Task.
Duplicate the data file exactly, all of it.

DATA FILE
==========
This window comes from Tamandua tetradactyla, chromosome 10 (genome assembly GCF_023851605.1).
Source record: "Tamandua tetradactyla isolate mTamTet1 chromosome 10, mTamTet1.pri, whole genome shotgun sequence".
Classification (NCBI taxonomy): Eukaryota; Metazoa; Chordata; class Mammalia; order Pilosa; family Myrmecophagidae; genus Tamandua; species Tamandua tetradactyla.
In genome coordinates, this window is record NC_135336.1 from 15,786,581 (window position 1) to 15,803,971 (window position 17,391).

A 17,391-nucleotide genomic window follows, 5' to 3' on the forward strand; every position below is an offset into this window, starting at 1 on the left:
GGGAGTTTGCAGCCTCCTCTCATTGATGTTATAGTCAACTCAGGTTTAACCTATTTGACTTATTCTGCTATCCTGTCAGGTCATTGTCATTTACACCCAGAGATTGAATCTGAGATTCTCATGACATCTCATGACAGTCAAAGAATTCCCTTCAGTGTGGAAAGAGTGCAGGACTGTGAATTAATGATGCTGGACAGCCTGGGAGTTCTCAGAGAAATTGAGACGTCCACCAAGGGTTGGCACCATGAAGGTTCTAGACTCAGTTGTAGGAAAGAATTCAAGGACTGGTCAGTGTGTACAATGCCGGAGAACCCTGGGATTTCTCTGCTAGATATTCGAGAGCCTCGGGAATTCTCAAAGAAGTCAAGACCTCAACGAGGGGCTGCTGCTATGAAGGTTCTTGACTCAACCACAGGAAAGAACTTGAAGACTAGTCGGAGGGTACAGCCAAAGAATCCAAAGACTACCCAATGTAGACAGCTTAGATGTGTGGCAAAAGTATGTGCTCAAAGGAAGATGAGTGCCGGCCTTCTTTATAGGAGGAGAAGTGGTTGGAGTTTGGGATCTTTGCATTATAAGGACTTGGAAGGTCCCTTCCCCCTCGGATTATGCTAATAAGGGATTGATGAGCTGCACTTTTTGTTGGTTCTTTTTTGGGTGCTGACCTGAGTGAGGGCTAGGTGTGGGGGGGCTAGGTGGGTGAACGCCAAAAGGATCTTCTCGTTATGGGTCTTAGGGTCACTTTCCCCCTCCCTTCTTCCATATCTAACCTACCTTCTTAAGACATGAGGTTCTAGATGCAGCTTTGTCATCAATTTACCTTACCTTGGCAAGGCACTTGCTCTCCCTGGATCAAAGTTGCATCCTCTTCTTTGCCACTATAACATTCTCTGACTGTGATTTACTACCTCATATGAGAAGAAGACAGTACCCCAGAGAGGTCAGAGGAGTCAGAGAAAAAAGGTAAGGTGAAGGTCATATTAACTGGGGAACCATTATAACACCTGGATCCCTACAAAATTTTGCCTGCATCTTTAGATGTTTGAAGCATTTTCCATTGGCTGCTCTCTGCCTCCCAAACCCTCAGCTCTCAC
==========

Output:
This window comes from Tamandua tetradactyla, chromosome 10 (genome assembly GCF_023851605.1).
Source record: "Tamandua tetradactyla isolate mTamTet1 chromosome 10, mTamTet1.pri, whole genome shotgun sequence".
Classification (NCBI taxonomy): Eukaryota; Metazoa; Chordata; class Mammalia; order Pilosa; family Myrmecophagidae; genus Tamandua; species Tamandua tetradactyla.
In genome coordinates, this window is record NC_135336.1 from 15,786,581 (window position 1) to 15,803,971 (window position 17,391).

A 17,391-nucleotide genomic window follows, 5' to 3' on the forward strand; every position below is an offset into this window, starting at 1 on the left:
GGGAGTTTGCAGCCTCCTCTCATTGATGTTATAGTCAACTCAGGTTTAACCTATTTGACTTATTCTGCTATCCTGTCAGGTCATTGTCATTTACACCCAGAGATTGAATCTGAGATTCTCATGACATCTCATGACAGTCAAAGAATTCCCTTCAGTGTGGAAAGAGTGCAGGACTGTGAATTAATGATGCTGGACAGCCTGGGAGTTCTCAGAGAAATTGAGACGTCCACCAAGGGTTGGCACCATGAAGGTTCTAGACTCAGTTGTAGGAAAGAATTCAAGGACTGGTCAGTGTGTACAATGCCGGAGAACCCTGGGATTTCTCTGCTAGATATTCGAGAGCCTCGGGAATTCTCAAAGAAGTCAAGACCTCAACGAGGGGCTGCTGCTATGAAGGTTCTTGACTCAACCACAGGAAAGAACTTGAAGACTAGTCGGAGGGTACAGCCAAAGAATCCAAAGACTACCCAATGTAGACAGCTTAGATGTGTGGCAAAAGTATGTGCTCAAAGGAAGATGAGTGCCGGCCTTCTTTATAGGAGGAGAAGTGGTTGGAGTTTGGGATCTTTGCATTATAAGGACTTGGAAGGTCCCTTCCCCCTCGGATTATGCTAATAAGGGATTGATGAGCTGCACTTTTTGTTGGTTCTTTTTTGGGTGCTGACCTGAGTGAGGGCTAGGTGTGGGGGGGCTAGGTGGGTGAACGCCAAAAGGATCTTCTCGTTATGGGTCTTAGGGTCACTTTCCCCCTCCCTTCTTCCATATCTAACCTACCTTCTTAAGACATGAGGTTCTAGATGCAGCTTTGTCATCAATTTACCTTACCTTGGCAAGGCACTTGCTCTCCCTGGATCAAAGTTGCATCCTCTTCTTTGCCACTATAACATTCTCTGACTGTGATTTACTACCTCATATGAGAAGAAGACAGTACCCCAGAGAGGTCAGAGGAGTCAGAGAAAAAAGGTAAGGTGAAGGTCATATTAACTGGGGAACCATTATAACACCTGGATCCCTACAAAATTTTGCCTGCATCTTTAGATGTTTGAAGCATTTTCCATTGGCTGCTCTCTGCCTCCCAAACCCTCAGCTCTCAC